I have been writing the “Always Advocating Alan” weekly Gazette column for over 18 months. The effort has added up to more than 75 individual columns dedicated to local Santa Clarita Valley issues, along with a few places I have visited, and things we should all feel good about. There have been individuals who have approached me to say they look forward to reading my column, and as an author, I can easily say, nothing will make a writer feel any warmer inside. My goal has been to be interesting, informative and accurate. When I express an opinion, I do not expect everyone will agree with my conclusions, yet if I caused each of you to think about the subject revealed, I accomplished my goal. To be as accurate as possible, I will only write about instances I have become aware of through researching newspaper articles, city and county released information, and personal observation, plus I will name my sources. I only ask, if you have conflicting information, or you just think I got it wrong, please post your information or opinion on my Alan Ferdman Facebook page. If after looking over the information you provide, I find that my column contained some inaccurate information, I will clarify it in my next writing.
I appreciate the Gazette forwarding my column to the city prior to publication. The city has started to respond, and the Gazette is publishing their comments after my column. I take it as a positive, because city staff is reading what has been written, and taking the time to provide feedback. It looks like I must be doing a good job, because for the most part, the unnamed city respondent seems to expand on what I wrote, or just says the same thing a different way.
For example, let’s review last week’s City of Santa Clarita reply. The first comment responds to my indicating, “The city … took a portion of Bermite property by eminent domain, for construction of the Saugus Metrolink Station and a small piece on Golden Valley Road. The property owner took the city to court, and in 2010, Natalie Everett reported in the Signal, the city having been slapped with a $20 million judgment along with an additional $5 million for attorney fees.” The city responded by indicating it took eight acres of land for construction of Golden Valley Road and a part of the Saugus Metrolink Parking lot. “The final settlement had the city paying $25.3 million for legal fees and both properties. I thank them for the additional information and correcting the number published in The Signal.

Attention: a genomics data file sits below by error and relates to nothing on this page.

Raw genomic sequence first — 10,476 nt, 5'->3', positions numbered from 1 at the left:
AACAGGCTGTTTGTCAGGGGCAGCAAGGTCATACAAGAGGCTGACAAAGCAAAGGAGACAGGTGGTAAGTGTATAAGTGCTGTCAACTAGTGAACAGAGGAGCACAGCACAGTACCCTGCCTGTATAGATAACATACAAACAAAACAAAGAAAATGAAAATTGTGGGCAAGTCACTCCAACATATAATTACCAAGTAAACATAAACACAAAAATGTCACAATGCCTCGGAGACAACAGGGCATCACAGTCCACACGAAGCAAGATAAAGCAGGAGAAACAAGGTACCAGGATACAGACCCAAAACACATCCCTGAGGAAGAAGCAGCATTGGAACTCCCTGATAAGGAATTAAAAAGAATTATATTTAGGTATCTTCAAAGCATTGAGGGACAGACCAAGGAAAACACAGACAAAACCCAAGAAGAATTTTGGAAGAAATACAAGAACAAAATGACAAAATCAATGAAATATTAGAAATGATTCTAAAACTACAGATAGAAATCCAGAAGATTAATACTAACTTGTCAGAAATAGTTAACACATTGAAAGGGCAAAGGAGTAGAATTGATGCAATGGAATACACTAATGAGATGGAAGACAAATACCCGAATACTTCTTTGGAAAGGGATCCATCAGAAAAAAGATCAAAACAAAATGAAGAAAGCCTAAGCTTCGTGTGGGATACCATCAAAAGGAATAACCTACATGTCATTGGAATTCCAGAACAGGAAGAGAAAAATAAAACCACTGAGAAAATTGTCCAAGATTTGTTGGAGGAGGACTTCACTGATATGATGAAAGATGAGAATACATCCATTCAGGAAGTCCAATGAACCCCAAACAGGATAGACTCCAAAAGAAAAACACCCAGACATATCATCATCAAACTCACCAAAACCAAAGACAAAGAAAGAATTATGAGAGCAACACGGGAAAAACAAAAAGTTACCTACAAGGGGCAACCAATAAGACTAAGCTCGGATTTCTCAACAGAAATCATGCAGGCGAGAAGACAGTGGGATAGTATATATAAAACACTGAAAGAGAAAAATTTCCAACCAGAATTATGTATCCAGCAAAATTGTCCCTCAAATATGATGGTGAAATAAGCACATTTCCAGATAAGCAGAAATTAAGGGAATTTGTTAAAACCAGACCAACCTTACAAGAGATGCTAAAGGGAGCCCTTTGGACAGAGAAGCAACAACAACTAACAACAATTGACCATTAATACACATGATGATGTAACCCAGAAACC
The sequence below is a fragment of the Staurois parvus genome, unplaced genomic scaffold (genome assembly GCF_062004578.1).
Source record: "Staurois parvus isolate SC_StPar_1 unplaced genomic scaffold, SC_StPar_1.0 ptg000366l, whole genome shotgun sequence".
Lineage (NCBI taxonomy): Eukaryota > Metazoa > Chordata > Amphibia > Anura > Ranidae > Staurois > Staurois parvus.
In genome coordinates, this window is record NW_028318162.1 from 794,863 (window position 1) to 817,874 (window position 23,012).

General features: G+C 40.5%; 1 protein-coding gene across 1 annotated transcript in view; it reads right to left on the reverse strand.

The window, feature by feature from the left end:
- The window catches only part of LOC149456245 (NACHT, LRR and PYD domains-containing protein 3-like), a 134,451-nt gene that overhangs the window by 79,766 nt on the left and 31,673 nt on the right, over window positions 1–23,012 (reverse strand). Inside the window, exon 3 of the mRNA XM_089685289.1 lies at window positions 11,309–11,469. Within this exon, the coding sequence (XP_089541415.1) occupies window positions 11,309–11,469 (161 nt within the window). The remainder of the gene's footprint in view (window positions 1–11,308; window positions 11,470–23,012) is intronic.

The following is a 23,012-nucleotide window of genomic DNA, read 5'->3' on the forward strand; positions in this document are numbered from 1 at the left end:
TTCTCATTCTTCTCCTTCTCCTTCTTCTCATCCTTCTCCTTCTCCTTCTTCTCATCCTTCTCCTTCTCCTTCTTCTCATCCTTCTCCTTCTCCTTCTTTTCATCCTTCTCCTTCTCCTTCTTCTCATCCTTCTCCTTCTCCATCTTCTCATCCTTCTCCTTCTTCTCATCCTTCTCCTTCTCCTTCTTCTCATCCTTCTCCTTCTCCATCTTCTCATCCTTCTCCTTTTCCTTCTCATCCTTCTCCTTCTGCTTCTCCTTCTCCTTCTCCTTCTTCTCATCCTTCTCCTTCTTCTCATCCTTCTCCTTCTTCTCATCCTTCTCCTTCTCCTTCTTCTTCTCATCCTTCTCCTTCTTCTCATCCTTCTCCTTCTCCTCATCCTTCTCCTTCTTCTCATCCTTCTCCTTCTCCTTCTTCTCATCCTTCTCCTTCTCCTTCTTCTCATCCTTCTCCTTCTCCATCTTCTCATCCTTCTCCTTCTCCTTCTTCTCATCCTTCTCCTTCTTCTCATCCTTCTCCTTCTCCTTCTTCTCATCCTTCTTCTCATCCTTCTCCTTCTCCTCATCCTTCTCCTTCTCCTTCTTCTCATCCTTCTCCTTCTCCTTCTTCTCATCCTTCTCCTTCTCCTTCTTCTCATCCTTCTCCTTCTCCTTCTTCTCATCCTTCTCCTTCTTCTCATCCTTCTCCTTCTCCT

The next two city comments state, “The quote from then City Manager Ken Striplin was taken out of context. He is referring to the opportunity to take control of the land not the settlement. They further indicated “it was not a feasible purchase due to future liability and potential issues of ownership.” My article included a quote straight out of The Signal, and added an explanation, which read, “Ken Striplin, Assistant City Manager at the time, stated, ‘This really is a huge victory for us … It gives us the opportunity to do something positive,’ as the remainder of the property loan could be purchased for an additional $13 million.” But the city declined to take advantage of the opportunity, so the city just paid the judgment. Out of context? I don’t think so. Sounds like the same thing said a different way.